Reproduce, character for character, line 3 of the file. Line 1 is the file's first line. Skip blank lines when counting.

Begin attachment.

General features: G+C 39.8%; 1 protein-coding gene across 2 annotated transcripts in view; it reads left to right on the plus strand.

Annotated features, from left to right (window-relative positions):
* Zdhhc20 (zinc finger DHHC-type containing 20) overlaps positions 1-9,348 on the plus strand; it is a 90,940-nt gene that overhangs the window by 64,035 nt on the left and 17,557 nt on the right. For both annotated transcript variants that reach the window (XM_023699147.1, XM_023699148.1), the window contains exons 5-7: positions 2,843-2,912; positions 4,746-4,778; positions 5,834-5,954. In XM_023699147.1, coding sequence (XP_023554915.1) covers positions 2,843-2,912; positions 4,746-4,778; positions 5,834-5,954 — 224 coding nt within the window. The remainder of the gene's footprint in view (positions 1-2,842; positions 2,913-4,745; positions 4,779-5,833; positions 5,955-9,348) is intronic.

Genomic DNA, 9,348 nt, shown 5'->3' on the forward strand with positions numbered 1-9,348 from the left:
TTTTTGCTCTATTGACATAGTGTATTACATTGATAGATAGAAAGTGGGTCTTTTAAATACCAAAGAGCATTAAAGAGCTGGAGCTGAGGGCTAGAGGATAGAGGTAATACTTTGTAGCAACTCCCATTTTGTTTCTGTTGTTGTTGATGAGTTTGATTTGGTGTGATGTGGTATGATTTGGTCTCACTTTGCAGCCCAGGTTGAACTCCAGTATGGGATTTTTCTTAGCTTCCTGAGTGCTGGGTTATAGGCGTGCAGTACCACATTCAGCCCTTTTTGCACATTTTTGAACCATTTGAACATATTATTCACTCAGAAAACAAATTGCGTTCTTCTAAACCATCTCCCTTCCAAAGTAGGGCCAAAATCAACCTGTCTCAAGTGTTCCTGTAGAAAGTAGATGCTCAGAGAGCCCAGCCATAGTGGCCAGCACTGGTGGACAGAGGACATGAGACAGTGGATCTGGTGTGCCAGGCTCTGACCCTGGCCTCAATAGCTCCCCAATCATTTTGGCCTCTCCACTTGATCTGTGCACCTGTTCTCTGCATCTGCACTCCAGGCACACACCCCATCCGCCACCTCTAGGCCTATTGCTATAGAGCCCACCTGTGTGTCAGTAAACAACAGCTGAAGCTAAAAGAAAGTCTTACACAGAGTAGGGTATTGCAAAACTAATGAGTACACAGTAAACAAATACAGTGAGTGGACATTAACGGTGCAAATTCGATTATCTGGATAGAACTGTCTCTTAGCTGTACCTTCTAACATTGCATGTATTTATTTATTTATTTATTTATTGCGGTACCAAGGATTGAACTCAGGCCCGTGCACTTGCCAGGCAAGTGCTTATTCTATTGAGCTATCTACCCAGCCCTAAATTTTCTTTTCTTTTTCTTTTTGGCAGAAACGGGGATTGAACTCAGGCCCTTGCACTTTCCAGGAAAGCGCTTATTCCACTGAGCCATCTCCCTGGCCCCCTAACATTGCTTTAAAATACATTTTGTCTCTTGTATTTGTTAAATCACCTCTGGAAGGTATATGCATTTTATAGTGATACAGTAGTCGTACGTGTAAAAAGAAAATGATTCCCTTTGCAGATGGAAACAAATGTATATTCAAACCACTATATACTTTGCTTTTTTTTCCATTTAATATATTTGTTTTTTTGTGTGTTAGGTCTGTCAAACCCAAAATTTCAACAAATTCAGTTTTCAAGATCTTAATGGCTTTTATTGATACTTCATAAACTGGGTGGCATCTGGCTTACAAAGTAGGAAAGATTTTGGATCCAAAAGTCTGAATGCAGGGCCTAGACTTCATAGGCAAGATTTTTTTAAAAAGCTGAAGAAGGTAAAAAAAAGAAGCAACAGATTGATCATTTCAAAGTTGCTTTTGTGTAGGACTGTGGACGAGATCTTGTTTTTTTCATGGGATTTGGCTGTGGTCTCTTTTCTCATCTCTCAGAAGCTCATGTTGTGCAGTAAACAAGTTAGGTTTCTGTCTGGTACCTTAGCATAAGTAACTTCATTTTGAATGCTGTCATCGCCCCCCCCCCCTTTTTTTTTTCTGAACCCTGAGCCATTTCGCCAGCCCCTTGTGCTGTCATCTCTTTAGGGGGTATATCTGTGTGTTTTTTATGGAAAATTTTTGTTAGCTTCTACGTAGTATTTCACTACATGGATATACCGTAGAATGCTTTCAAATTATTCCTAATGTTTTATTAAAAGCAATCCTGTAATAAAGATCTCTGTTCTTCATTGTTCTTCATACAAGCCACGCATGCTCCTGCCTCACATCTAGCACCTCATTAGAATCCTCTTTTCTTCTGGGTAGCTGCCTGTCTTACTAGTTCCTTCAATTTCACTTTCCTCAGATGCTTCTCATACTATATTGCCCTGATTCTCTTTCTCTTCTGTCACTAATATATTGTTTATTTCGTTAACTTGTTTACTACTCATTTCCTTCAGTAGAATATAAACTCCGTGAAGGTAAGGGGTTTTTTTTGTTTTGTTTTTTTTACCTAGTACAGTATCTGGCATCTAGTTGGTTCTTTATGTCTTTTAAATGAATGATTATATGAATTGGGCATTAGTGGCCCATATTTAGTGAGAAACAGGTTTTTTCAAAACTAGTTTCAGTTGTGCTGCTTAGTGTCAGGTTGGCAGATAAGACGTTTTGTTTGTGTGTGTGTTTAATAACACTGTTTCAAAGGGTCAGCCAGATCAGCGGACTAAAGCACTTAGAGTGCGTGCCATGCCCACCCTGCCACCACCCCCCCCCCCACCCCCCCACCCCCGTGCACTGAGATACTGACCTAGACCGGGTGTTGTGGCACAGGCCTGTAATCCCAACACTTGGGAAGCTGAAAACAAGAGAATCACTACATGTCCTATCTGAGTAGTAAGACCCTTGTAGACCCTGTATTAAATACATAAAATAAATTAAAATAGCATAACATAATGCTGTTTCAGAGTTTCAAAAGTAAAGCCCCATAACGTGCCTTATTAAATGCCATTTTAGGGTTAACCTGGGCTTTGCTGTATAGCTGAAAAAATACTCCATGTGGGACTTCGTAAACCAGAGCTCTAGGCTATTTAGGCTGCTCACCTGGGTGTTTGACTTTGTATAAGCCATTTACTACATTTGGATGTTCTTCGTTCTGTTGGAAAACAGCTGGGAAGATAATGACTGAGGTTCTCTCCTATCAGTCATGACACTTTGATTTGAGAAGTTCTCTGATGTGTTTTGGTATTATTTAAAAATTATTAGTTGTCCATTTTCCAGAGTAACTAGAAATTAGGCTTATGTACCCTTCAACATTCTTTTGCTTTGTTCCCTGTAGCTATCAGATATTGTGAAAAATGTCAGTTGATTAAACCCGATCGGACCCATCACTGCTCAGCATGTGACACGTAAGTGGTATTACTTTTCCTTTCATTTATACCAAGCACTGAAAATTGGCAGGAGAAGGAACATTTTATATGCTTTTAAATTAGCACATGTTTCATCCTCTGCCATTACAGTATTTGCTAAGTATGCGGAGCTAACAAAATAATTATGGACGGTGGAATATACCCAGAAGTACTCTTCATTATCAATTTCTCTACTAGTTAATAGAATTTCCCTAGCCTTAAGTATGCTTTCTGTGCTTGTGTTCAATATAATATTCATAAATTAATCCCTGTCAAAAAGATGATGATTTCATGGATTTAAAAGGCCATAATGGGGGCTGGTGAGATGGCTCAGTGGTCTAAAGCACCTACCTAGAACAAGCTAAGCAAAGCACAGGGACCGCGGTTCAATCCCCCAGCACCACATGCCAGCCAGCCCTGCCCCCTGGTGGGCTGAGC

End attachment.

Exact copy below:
* Zdhhc20 (zinc finger DHHC-type containing 20) overlaps positions 1-9,348 on the plus strand; it is a 90,940-nt gene that overhangs the window by 64,035 nt on the left and 17,557 nt on the right. For both annotated transcript variants that reach the window (XM_023699147.1, XM_023699148.1), the window contains exons 5-7: positions 2,843-2,912; positions 4,746-4,778; positions 5,834-5,954. In XM_023699147.1, coding sequence (XP_023554915.1) covers positions 2,843-2,912; positions 4,746-4,778; positions 5,834-5,954 — 224 coding nt within the window. The remainder of the gene's footprint in view (positions 1-2,842; positions 2,913-4,745; positions 4,779-5,833; positions 5,955-9,348) is intronic.